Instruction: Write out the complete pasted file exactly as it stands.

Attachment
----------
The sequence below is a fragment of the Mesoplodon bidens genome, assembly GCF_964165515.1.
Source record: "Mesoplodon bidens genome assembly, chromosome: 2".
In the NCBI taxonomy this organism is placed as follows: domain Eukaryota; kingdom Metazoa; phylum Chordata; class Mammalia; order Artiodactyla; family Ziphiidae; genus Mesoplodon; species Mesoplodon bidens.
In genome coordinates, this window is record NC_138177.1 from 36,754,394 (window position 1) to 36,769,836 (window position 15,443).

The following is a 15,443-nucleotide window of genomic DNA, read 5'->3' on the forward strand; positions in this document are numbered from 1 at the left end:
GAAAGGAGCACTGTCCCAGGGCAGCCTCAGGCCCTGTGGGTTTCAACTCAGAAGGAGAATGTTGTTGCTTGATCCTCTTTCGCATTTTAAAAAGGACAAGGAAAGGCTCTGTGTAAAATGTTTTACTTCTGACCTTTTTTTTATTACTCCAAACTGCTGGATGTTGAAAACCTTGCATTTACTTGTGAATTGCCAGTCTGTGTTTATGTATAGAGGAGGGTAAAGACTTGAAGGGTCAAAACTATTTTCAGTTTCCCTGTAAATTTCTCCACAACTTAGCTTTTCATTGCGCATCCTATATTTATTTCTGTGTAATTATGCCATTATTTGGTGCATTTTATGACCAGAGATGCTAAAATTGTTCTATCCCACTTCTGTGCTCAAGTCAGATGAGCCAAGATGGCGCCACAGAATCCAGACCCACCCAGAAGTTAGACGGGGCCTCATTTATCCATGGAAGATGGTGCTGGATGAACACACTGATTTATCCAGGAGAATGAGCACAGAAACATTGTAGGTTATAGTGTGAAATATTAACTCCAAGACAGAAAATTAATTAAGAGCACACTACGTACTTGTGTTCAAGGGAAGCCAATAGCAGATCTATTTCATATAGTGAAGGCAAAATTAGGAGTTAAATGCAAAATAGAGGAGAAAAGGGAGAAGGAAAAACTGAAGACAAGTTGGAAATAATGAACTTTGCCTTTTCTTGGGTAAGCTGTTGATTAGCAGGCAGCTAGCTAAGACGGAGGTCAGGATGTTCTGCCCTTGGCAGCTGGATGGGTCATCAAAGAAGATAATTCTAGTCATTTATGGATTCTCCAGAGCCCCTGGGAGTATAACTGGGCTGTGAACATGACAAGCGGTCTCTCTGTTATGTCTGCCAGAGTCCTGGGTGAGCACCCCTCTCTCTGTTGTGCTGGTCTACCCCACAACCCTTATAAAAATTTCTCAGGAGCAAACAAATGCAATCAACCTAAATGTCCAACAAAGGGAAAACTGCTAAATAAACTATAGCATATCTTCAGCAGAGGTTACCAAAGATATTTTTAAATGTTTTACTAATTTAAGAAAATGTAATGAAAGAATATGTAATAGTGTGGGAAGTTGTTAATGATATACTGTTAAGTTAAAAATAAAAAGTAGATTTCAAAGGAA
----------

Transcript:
The sequence below is a fragment of the Mesoplodon bidens genome, assembly GCF_964165515.1.
Source record: "Mesoplodon bidens genome assembly, chromosome: 2".
In the NCBI taxonomy this organism is placed as follows: domain Eukaryota; kingdom Metazoa; phylum Chordata; class Mammalia; order Artiodactyla; family Ziphiidae; genus Mesoplodon; species Mesoplodon bidens.
In genome coordinates, this window is record NC_138177.1 from 36,754,394 (window position 1) to 36,769,836 (window position 15,443).

The following is a 15,443-nucleotide window of genomic DNA, read 5'->3' on the forward strand; positions in this document are numbered from 1 at the left end:
GAAAGGAGCACTGTCCCAGGGCAGCCTCAGGCCCTGTGGGTTTCAACTCAGAAGGAGAATGTTGTTGCTTGATCCTCTTTCGCATTTTAAAAAGGACAAGGAAAGGCTCTGTGTAAAATGTTTTACTTCTGACCTTTTTTTTATTACTCCAAACTGCTGGATGTTGAAAACCTTGCATTTACTTGTGAATTGCCAGTCTGTGTTTATGTATAGAGGAGGGTAAAGACTTGAAGGGTCAAAACTATTTTCAGTTTCCCTGTAAATTTCTCCACAACTTAGCTTTTCATTGCGCATCCTATATTTATTTCTGTGTAATTATGCCATTATTTGGTGCATTTTATGACCAGAGATGCTAAAATTGTTCTATCCCACTTCTGTGCTCAAGTCAGATGAGCCAAGATGGCGCCACAGAATCCAGACCCACCCAGAAGTTAGACGGGGCCTCATTTATCCATGGAAGATGGTGCTGGATGAACACACTGATTTATCCAGGAGAATGAGCACAGAAACATTGTAGGTTATAGTGTGAAATATTAACTCCAAGACAGAAAATTAATTAAGAGCACACTACGTACTTGTGTTCAAGGGAAGCCAATAGCAGATCTATTTCATATAGTGAAGGCAAAATTAGGAGTTAAATGCAAAATAGAGGAGAAAAGGGAGAAGGAAAAACTGAAGACAAGTTGGAAATAATGAACTTTGCCTTTTCTTGGGTAAGCTGTTGATTAGCAGGCAGCTAGCTAAGACGGAGGTCAGGATGTTCTGCCCTTGGCAGCTGGATGGGTCATCAAAGAAGATAATTCTAGTCATTTATGGATTCTCCAGAGCCCCTGGGAGTATAACTGGGCTGTGAACATGACAAGCGGTCTCTCTGTTATGTCTGCCAGAGTCCTGGGTGAGCACCCCTCTCTCTGTTGTGCTGGTCTACCCCACAACCCTTATAAAAATTTCTCAGGAGCAAACAAATGCAATCAACCTAAATGTCCAACAAAGGGAAAACTGCTAAATAAACTATAGCATATCTTCAGCAGAGGTTACCAAAGATATTTTTAAATGTTTTACTAATTTAAGAAAATGTAATGAAAGAATATGTAATAGTGTGGGAAGTTGTTAATGATATACTGTTAAGTTAAAAATAAAAAGTAGATTTCAAAGGAA